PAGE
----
Financial Education Curriculum for the Adolescent Girls Empowerment Program (AGEP)

January 1, 2013

This document presents financial education learning sessions, collectively titled Dream Big! Kwacha for Our Future, were developed as part of the Adolescent Girls Empowerment Program, funded by a grant from the UK Department of International Development. The overall goal of the program is to help vulnerable adolescent girls in Zambia build their social, health and economic assets. Specifically, in order to build girls' economic assets, they participate in training sessions on financial education, as well as have the opportunity to open savings accounts. The project is led by the Population Council, in partnership with the Young Women's Christian Association of Zambia (YWCA Zambia), the National Savings and Credit Bank (NatSave), Making Cents International, and the Government of the Republic of Zambia.

Enhancing the Benefits of Girls' Livelihood Initiatives. Promoting Healthy, Safe, and Productive Transitions to Adulthood

February 1, 2011

This docuent shares case studies from the Council's work (with NGOs such as CARE) on adolescent girl livelihoods during the past decade and summarizes valuable lessons to guide current and future programs.

Expanding Safe Spaces, Financial Education, and Savings for Adolescent Girls in Kenya

January 1, 2011

This document provides background and findings from the Pop. Council program "Safe and Smart Savings Products for Vulnerable Adolescent Girls in Kenya and Uganda." Working with two financial institution partners in Kenya (K-Rep Bank and Faulu-Kenya) and two in Uganda (Finance Trust and FINCA-Uganda), the Council has successfully developed a savings account that provides girls with a financial service specifically suited to their needs within a program model that expands access to safe spaces, strengthens girls' social networks, and provides them with financial education and basic health education. Once girls open their account, they join a savings group that meets weekly in the community under the guidance of a mentor who facilitates training and group discussion. These mentors are young women from the community who are trained by the program, serve as critical role models for the girls, and contribute to building young female leadership at the community level. The financial institutions also hold periodic meetings with parents to gain parents' support and to provide information on financial services to the adults.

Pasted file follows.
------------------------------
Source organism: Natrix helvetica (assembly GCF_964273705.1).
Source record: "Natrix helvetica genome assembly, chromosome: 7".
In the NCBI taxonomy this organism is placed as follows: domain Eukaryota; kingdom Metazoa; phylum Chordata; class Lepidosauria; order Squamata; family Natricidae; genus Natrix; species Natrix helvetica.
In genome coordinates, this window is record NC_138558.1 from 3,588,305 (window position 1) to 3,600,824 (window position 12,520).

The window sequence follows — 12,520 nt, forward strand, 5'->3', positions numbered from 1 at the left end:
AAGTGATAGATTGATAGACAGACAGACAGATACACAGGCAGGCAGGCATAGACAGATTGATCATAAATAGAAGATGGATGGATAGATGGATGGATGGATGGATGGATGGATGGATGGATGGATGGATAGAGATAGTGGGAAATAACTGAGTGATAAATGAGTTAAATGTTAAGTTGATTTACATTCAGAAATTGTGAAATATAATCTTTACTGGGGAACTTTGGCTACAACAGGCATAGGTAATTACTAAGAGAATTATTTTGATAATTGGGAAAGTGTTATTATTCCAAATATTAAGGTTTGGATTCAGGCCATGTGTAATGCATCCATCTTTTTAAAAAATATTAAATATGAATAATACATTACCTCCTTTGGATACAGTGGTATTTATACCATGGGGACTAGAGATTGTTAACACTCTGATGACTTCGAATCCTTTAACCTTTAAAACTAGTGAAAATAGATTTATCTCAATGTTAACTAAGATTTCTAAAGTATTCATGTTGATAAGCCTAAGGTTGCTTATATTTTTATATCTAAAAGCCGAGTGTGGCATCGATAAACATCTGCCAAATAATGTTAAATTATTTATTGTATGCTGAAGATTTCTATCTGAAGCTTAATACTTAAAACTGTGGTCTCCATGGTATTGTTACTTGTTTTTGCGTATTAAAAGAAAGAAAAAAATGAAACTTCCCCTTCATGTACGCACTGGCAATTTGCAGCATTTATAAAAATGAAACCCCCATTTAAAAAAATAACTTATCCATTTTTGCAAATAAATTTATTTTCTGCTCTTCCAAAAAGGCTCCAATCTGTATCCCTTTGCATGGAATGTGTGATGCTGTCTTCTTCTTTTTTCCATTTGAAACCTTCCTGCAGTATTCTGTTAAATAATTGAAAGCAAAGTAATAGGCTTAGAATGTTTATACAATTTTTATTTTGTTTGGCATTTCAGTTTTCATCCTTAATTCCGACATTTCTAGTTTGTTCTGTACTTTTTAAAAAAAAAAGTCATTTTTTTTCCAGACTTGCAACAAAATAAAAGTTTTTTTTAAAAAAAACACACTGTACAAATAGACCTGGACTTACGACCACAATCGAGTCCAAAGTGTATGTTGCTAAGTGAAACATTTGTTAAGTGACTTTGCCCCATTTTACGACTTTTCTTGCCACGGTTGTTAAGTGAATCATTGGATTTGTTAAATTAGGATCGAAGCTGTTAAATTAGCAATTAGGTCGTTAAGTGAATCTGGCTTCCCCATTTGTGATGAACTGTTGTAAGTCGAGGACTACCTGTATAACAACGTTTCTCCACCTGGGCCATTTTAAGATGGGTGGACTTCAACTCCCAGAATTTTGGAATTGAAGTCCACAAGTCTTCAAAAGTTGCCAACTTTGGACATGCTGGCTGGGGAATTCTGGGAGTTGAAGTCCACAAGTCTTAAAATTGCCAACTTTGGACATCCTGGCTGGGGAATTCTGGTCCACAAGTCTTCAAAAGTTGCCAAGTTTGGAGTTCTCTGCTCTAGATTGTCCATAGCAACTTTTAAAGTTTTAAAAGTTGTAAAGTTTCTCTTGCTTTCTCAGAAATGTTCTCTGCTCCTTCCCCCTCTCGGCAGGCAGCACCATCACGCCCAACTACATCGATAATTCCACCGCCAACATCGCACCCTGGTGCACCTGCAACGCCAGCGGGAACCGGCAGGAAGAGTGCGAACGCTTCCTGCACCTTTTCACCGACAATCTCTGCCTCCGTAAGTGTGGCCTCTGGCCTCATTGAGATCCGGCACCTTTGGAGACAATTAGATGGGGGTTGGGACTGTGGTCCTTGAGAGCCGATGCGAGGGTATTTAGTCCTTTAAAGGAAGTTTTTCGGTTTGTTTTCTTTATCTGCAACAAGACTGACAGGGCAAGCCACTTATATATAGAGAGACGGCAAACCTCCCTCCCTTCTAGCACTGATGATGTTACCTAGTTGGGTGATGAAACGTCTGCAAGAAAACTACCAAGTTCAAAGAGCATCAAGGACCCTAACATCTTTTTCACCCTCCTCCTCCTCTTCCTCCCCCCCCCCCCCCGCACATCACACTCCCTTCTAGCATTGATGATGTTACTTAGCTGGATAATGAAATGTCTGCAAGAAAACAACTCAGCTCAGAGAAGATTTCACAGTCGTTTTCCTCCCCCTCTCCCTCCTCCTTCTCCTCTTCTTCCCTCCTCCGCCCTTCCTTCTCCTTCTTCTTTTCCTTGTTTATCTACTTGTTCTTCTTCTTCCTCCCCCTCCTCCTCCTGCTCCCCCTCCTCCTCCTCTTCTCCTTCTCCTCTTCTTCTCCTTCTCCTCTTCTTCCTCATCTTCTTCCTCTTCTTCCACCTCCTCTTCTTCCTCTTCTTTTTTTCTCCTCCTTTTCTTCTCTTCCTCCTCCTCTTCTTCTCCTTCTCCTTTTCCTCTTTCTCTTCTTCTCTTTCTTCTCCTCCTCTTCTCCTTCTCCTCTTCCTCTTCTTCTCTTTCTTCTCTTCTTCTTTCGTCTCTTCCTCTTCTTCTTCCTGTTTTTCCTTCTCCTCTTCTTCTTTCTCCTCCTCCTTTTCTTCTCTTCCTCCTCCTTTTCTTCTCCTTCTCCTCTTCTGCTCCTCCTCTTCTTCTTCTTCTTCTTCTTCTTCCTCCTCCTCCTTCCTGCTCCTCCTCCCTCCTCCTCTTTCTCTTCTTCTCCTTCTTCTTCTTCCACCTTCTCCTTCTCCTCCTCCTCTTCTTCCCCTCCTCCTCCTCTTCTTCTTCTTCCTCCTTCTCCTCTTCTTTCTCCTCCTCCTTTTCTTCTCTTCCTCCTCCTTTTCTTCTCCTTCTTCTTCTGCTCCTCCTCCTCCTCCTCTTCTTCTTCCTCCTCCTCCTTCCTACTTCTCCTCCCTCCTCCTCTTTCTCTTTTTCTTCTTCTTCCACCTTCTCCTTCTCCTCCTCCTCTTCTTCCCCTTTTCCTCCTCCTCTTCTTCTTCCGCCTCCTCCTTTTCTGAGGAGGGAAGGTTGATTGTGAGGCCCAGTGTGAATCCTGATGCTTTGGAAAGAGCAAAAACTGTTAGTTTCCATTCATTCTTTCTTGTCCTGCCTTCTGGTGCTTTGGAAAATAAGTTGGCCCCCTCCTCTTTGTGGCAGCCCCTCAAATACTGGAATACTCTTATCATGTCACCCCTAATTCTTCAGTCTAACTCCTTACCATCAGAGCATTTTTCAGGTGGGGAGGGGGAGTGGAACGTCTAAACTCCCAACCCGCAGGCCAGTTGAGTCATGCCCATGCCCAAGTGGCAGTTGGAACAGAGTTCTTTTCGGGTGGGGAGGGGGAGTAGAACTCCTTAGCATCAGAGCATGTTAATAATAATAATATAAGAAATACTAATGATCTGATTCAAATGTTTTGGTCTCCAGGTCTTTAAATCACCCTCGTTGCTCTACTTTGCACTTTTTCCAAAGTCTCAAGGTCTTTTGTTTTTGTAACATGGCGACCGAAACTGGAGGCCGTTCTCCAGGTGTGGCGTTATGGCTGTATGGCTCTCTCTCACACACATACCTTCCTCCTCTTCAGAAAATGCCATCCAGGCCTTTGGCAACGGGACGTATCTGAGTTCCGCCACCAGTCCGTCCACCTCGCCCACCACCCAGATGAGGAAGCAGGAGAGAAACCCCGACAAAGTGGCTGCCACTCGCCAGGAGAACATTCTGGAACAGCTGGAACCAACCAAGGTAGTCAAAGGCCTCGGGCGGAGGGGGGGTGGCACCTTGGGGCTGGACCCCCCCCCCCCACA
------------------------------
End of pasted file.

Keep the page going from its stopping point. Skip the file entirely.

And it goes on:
Youth in India: Situation and Needs Study 2006-2007

March 25, 2010

Surveys youth on education, employment, media exposure, socialization, agency and gender role attitudes, awareness of sexual and reproductive health, pre-marital relationships, married life, civic participation, and other issues. Recommends interventions.

New Lessons: The Power of Educating Adolescent Girls

November 17, 2009

Offers data and analysis on the impact of education on adolescent girls' lives and highlights promising approaches. Calls for evaluating girl-friendly education programs, compiling data on non-formal schools, and improving curricula, access, and supports.

Broadening Girls' Horizons: Effects of Life Skills Education Programme in Rural Uttar Pradesh

April 1, 2009

This report is the result of a collaborative project undertaken by Prerana and the Population Council to implement a life skills education programme for unmarried adolescent girls in rural Uttar Pradesh and to evaluate its effectiveness. The intervention programme aimed to empower unmarried adolescent girls aged 13-17 years and address their vulnerabilities by building their agency; fostering egalitarian gender role attitudes; building awareness about sexual and reproductive health matters; developing vocational skills and future work aspirations; and influencing perceptions about marriage and their ability to negotiate marriage-related decisions, delaying marriage and first pregnancy.